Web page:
Rich countries should pay tropical nations billions of dollars a year to save their forests, using donor money and global carbon markets to foot the bill, said a UK-commissioned report on Tuesday. In the longer-term, by 2030, developing countries should also start paying to help create "carbon neutral" global forests through binding targets to slow deforestation and plant trees.
LONDON (Reuters) - Rich countries should pay tropical nations billions of dollars a year to save their forests, using donor money and global carbon markets to foot the bill, said a UK-commissioned report on Tuesday.
In the longer-term, by 2030, developing countries should also start paying to help create "carbon neutral" global forests through binding targets to slow deforestation and plant trees.
Clearing and burning forests for timber and farms creates about a fifth of the greenhouse gases blamed for climate change, but growing urgency to tackle the problem is dividing opinion on how to fight the problem.
Tuesday's report drew criticism from some carbon traders and green groups, saying it down-played costs and skirted real world issues of corruption and land disputes.
The report, "Climate Change: Financing Global Forests," firmly pinned hopes on the notion of carbon trading, where rich countries pay poor ones to cut carbon emissions, so that they can carry on polluting as normal.
"Deforestation will continue as long as cutting down and burning trees is more economic than preserving them," said Johan Eliasch, author of the report and Prime Minister Gordon Brown's special representative on deforestation.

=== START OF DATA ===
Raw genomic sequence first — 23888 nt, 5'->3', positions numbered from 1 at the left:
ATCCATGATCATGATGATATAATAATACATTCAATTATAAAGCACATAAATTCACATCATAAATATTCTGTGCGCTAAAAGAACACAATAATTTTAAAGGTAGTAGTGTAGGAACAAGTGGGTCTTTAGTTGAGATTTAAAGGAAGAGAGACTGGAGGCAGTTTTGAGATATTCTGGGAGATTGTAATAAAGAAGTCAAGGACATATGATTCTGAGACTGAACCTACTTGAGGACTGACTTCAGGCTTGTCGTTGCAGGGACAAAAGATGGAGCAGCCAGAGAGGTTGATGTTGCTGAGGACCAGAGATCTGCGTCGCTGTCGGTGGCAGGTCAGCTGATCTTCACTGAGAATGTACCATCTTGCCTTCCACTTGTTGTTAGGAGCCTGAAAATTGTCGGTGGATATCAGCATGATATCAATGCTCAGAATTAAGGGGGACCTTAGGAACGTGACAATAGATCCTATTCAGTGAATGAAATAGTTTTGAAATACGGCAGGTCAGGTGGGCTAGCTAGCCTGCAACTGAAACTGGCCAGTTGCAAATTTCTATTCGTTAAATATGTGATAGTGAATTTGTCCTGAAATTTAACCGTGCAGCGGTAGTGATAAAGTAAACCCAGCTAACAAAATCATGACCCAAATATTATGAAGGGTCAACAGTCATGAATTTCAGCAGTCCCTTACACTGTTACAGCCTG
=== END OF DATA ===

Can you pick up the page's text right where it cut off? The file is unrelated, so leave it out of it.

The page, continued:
The report estimated that finance from carbon markets could curb deforestation rates by 75 percent by 2030, and urged inclusion of forests in a new global climate pact slated for agreement under U.N.-led talks by the end of next year.
But carbon markets would still leave a funding gap of $11-19 billion by 2020, said the report, to be met by donors currently struggling against a worldwide banking crisis.
Extra pressures now on tropical forests include clearances to plant vegetable oils for biodiesel, and more cattle ranches to satisfy a richer world's increasingly meat-hungry diet.
Carbon markets use a carrot approach, allowing developing countries to earn carbon offsets for chopping fewer trees than in the past, and then selling these offsets to rich countries as a cheaper option to domestic greenhouse gas emissions curbs.
Some critics said that the report's cost estimate of $33 billion a year to halve deforestation by 2030 was too small.
Offsets would have to compensate farmers for not planting valuable crops such as palm oil.
That implied high prices, which made one expert doubt the report's claim that forestry offsets could halve costs for rich nations to fight climate change.
"Over the next decade, forest carbon credits could conceivably cut mitigation costs by 13 percent," said Eric Bettelheim, chairman of a private company Sustainable Forestry Management, citing an estimate by Environmental Defense.
In addition, the report excluded the cost of planting new trees to replace the shortfall in timber supply.
"It's an enormous, industrial-scale undertaking, trees take time to grow and planting trees and maintaining them is expensive," added Bettelheim, estimating the total cost to halve deforestation rates at $50-100 billion.
The Eliasch report skirted the problem of corruption and illegal logging, said Simon Counsell, executive director at the green group the Rainforest Foundation.
The report recommended that rich country donors spend $4 billion over five years for research, to fund local bodies, and resolve local land disputes.
"It really fails to appreciate just how serious and long-term these problems of corruption and governance actually are," said Counsell, adding they would take 10 years to address.
"In DRC (Democratic Republic of Congo) there's fewer than 10 people in the forestry department managing an area of forest twice the size of France. That's the reality on the ground."